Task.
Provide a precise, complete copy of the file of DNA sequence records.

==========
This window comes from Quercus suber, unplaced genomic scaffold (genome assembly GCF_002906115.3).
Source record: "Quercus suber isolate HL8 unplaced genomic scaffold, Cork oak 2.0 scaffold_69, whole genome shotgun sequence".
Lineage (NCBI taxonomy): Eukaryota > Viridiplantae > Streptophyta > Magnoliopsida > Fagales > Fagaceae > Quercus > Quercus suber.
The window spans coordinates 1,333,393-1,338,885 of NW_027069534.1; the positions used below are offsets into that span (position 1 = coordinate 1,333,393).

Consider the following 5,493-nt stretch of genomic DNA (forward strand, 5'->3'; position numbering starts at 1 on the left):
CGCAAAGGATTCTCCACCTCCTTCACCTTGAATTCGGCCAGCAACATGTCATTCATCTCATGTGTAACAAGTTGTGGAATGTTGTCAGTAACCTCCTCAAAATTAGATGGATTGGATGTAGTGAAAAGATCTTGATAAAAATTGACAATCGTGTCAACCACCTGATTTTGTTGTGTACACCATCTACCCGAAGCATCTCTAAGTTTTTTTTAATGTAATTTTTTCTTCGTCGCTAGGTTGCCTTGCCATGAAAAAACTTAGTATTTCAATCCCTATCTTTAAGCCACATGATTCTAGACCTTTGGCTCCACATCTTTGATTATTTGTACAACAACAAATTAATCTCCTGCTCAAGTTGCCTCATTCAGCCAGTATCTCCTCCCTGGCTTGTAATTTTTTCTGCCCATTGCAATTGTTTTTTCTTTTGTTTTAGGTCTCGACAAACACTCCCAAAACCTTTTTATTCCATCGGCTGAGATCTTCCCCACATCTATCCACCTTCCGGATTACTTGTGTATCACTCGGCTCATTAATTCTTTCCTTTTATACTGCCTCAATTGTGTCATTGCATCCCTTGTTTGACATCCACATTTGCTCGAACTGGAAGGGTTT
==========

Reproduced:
This window comes from Quercus suber, unplaced genomic scaffold (genome assembly GCF_002906115.3).
Source record: "Quercus suber isolate HL8 unplaced genomic scaffold, Cork oak 2.0 scaffold_69, whole genome shotgun sequence".
Lineage (NCBI taxonomy): Eukaryota > Viridiplantae > Streptophyta > Magnoliopsida > Fagales > Fagaceae > Quercus > Quercus suber.
The window spans coordinates 1,333,393-1,338,885 of NW_027069534.1; the positions used below are offsets into that span (position 1 = coordinate 1,333,393).

Consider the following 5,493-nt stretch of genomic DNA (forward strand, 5'->3'; position numbering starts at 1 on the left):
CGCAAAGGATTCTCCACCTCCTTCACCTTGAATTCGGCCAGCAACATGTCATTCATCTCATGTGTAACAAGTTGTGGAATGTTGTCAGTAACCTCCTCAAAATTAGATGGATTGGATGTAGTGAAAAGATCTTGATAAAAATTGACAATCGTGTCAACCACCTGATTTTGTTGTGTACACCATCTACCCGAAGCATCTCTAAGTTTTTTTTAATGTAATTTTTTCTTCGTCGCTAGGTTGCCTTGCCATGAAAAAACTTAGTATTTCAATCCCTATCTTTAAGCCACATGATTCTAGACCTTTGGCTCCACATCTTTGATTATTTGTACAACAACAAATTAATCTCCTGCTCAAGTTGCCTCATTCAGCCAGTATCTCCTCCCTGGCTTGTAATTTTTTCTGCCCATTGCAATTGTTTTTTCTTTTGTTTTAGGTCTCGACAAACACTCCCAAAACCTTTTTATTCCATCGGCTGAGATCTTCCCCACATCTATCCACCTTCCGGATTACTTGTGTATCACTCGGCTCATTAATTCTTTCCTTTTATACTGCCTCAATTGTGTCATTGCATCCCTTGTTTGACATCCACATTTGCTCGAACTGGAAGGGTTT